National is thinking about axing fuel taxes completely if it wins office in 2020.
Its Transport Spokesperson Chris Bishop will today release the party’s transport discussion document, which proposes a move away from fuel taxes as the primary way of funding road building in New Zealand.
New Zealanders currently pay 66 cents per litre of tax on a litre of unleaded 91 petrol. Bishop would like to reduce that over the medium to long term to zero.
Fuel excise duty (fuel tax) is a hypothecated tax for roading, meaning the money collected by fuel taxes goes directly into the National Land Transport Fund (NLTF), where it is spent on building and maintaining roads.
A fuel tax is used as a proxy to charge road users for building and maintaining roads based on how often a driver uses them.
Bishop said that better fuel economy standards and uptake of hybrids and electric vehicles had undermined the principle of a user-pays roading system.
He said it was time to “move away from fuel tax as a proxy to road use”.
National is proposing a transition to funding the NLTF through road user charges (RUC), which are currently used by diesel and heavy vehicles like trucks.
The RUC is charged on motorists per kilometre travelled, and is paid for by the motorist in advance.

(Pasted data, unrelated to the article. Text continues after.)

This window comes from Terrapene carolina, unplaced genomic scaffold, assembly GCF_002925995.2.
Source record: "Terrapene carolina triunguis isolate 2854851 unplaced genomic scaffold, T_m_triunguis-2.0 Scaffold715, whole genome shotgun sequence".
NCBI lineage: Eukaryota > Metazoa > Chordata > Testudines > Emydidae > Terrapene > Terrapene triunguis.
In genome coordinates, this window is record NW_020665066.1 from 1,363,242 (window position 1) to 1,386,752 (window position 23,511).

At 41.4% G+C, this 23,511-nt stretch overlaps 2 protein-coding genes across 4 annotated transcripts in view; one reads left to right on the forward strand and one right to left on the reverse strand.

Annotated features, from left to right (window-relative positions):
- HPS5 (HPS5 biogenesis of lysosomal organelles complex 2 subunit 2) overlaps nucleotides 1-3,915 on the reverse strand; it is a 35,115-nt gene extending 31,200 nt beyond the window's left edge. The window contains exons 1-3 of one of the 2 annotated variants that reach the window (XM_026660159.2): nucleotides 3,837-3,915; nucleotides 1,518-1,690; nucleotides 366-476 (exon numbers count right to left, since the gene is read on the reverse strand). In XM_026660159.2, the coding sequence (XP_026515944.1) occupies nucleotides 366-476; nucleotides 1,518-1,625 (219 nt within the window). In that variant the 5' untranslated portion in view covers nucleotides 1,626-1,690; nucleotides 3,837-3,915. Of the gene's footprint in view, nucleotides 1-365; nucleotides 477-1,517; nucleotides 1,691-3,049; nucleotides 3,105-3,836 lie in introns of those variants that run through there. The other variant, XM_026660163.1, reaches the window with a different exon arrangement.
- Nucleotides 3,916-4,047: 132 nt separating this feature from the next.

Bishop argued that new technology will mean RUCs, charging motorists for each kilometre travelled could be rolled out for all road users over time.
Fuel tax has been a good proxy in the past for user pays for roads, because it was near impossible to track individual vehicle usage. But now it is very simple to have vehicles record how far they travel, on what roads, and even at what time.
National is also looking at whether to allow councils to introduce congestion charging. Councils have been clamouring for congestion charging, which would allow them to fund their own transport projects, but the current Government has so far ruled it out.
A congestion charge works by charging a fee for motorists to enter a particular part of a city, usually the CBD. Bishop is soliciting feedback on whether a future National-led Government should allow councils to use it here.
He said he would be open to allowing it in main centres where there were alternative public transport options available. He thought the charges could be higher at certain times of day – like rush hour – to encourage people to use public transport.
Also agree. A congestion charge at peak times is a good form of user pays.